AS MARCH draws ever closer, the world waits impatiently to hear what the UK plans for Brexit will be and now the all-party Commons Brexit committee has issued its first report.
Chaired by Labour MP (and son of former firebrand Tony Benn), Hilary Benn the report has called upon Prime Minister Theresa May to explain her plans by mid-February in order to allow parliament to review the situation.
In addition one of its main points states that MPs should be allowed to vote on the final deal and if necessary agree to an interim position rather than stick to a two year discussion limit.
It appears that Mrs May will give some indication of her position on Tuesday January 17 but it is understood that she will not go into great detail as she does not want to reveal too much until such time as the formal negotiation process has started.
The committee clearly intends to put aside party politics and has not been frightened in this its first report to lay down a number of recommendations to the government in the lead up to the triggering of Article 50.
In general terms, it wants to ensure that there are sufficient civil servants in place to allow for the negotiations and implementation of new laws and regulations to be undertaken in a timely and efficient manner and if necessary over a period longer than two years.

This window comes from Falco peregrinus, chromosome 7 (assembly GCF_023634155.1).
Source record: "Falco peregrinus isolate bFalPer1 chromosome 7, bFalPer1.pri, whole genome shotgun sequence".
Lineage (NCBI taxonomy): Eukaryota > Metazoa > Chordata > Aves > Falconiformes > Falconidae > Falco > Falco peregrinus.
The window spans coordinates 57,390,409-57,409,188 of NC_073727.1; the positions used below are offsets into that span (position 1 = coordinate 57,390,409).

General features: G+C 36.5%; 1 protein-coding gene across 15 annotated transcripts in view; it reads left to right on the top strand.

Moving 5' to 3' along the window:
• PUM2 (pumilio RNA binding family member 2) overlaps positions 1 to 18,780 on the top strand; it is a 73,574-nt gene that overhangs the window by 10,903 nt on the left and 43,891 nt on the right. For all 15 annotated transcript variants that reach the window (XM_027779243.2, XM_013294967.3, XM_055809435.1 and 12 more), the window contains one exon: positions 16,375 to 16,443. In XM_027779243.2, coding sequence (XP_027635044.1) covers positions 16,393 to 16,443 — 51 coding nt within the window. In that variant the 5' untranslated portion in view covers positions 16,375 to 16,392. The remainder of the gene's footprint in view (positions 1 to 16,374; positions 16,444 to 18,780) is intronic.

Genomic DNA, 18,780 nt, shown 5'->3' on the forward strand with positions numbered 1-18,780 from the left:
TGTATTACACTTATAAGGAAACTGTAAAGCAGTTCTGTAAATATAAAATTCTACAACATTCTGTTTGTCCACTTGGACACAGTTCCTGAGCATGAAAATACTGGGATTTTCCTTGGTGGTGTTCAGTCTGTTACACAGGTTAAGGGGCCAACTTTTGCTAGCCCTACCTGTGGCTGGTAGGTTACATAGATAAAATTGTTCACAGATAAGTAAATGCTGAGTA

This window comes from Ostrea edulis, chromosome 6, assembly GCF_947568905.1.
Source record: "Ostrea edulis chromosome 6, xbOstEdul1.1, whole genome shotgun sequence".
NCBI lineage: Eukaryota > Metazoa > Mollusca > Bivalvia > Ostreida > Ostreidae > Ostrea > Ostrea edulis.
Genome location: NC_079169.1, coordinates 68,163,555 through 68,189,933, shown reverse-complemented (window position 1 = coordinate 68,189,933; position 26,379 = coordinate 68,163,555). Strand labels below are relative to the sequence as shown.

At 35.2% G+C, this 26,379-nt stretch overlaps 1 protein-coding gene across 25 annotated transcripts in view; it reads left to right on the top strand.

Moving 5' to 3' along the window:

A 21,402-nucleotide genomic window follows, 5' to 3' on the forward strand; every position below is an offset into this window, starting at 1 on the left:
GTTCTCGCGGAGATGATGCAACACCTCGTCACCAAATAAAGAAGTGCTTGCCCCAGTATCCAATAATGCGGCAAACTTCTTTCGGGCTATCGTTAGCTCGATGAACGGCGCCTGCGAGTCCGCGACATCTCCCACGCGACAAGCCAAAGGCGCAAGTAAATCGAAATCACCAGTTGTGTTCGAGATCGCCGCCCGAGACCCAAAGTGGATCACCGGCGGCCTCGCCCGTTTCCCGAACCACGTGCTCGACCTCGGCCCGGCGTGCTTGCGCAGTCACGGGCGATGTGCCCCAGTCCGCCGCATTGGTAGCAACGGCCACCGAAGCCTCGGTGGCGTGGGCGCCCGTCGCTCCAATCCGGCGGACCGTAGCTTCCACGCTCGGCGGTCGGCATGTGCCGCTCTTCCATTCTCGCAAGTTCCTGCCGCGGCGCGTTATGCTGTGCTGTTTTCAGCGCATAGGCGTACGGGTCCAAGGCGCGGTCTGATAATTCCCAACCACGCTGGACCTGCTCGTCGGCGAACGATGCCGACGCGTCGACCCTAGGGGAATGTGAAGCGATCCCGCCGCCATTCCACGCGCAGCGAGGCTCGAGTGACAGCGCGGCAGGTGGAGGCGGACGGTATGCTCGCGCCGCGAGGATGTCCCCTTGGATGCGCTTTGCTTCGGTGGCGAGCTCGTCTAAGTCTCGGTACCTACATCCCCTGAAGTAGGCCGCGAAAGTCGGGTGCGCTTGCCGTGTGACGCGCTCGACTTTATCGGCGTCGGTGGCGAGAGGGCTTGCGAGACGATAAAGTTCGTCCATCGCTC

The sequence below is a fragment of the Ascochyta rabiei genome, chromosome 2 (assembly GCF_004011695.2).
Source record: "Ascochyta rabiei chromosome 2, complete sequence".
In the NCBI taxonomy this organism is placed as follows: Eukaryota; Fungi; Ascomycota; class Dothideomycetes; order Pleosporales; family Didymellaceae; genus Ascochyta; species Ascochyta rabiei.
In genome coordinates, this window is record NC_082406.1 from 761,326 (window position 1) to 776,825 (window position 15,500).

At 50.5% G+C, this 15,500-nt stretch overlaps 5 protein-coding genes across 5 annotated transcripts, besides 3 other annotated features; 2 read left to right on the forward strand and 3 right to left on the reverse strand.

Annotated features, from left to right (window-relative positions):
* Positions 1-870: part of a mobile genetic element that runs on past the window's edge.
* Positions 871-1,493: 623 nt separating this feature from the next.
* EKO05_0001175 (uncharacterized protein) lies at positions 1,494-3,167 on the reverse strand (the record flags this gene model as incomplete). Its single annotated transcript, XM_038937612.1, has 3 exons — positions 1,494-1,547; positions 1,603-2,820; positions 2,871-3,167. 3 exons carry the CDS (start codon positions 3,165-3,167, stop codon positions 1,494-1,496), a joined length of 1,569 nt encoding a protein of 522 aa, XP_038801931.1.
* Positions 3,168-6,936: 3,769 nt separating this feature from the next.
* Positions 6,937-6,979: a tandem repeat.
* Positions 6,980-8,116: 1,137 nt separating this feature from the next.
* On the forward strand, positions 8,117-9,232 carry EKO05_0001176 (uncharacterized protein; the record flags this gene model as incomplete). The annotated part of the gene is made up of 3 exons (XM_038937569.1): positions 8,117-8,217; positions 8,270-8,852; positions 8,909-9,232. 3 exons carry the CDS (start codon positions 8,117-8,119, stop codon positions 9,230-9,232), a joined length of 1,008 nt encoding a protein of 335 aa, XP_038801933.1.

It wants to ensure that the rights of all EU nationals and UK citizens are detailed and agreed at an early stage and also to resolve the potential problems over the border between Eire and Northern Ireland.
Equally importantly, it strongly recommends that MPS and the devolved parliaments should be kept properly informed of government negotiations and results but also expects Britain to continue to work closely with the EU over matters of mutual importance such as defence and security.
Finally, whilst recognising that some matters will need to be kept confidential prior to and in the early stages of commencement of negotiations, it believes that the country should be alerted to decisions being made concerning the customs union and the single market.
Mr Benn was very direct in reporting the views of the committee without being overly confrontational and he summed up the situation by saying;
“This is going to be a hugely complex task and the outcome will affect us all. The government needs to publish its Brexit plan by mid-February at the latest, including its position on membership of the single market and the customs union, so that it can be scrutinised by Parliament and the public.”